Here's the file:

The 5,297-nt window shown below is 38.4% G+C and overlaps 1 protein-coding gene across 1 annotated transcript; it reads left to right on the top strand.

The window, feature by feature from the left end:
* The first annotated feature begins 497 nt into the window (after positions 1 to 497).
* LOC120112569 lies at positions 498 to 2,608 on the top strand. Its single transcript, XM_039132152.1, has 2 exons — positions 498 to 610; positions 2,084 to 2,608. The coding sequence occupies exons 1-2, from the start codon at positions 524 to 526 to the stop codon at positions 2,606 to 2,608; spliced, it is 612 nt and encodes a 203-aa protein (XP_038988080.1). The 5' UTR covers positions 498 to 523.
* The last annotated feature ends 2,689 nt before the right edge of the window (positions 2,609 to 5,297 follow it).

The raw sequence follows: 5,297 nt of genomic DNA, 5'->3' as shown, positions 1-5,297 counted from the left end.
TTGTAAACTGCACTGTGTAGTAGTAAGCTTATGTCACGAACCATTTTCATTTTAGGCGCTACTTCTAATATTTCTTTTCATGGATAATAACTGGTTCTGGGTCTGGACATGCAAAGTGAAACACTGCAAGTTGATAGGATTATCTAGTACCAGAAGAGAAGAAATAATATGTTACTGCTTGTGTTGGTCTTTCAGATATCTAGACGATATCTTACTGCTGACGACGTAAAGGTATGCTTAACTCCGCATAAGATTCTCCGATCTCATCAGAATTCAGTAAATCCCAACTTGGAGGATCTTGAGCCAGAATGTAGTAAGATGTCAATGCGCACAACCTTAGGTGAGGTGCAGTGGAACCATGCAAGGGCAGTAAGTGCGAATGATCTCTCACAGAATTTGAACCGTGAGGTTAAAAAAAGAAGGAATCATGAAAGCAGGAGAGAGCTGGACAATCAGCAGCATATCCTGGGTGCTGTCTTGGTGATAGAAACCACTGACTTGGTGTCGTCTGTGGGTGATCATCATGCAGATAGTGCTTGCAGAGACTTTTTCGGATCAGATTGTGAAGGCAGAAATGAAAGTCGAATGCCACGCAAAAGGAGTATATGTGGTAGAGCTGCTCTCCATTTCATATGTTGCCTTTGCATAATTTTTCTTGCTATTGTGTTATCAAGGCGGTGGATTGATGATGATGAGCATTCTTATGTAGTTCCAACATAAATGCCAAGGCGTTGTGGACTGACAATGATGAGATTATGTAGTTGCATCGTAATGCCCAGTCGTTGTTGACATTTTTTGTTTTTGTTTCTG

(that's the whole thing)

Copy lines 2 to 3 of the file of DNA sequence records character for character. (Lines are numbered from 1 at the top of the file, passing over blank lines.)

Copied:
The window, feature by feature from the left end:
* The first annotated feature begins 497 nt into the window (after positions 1 to 497).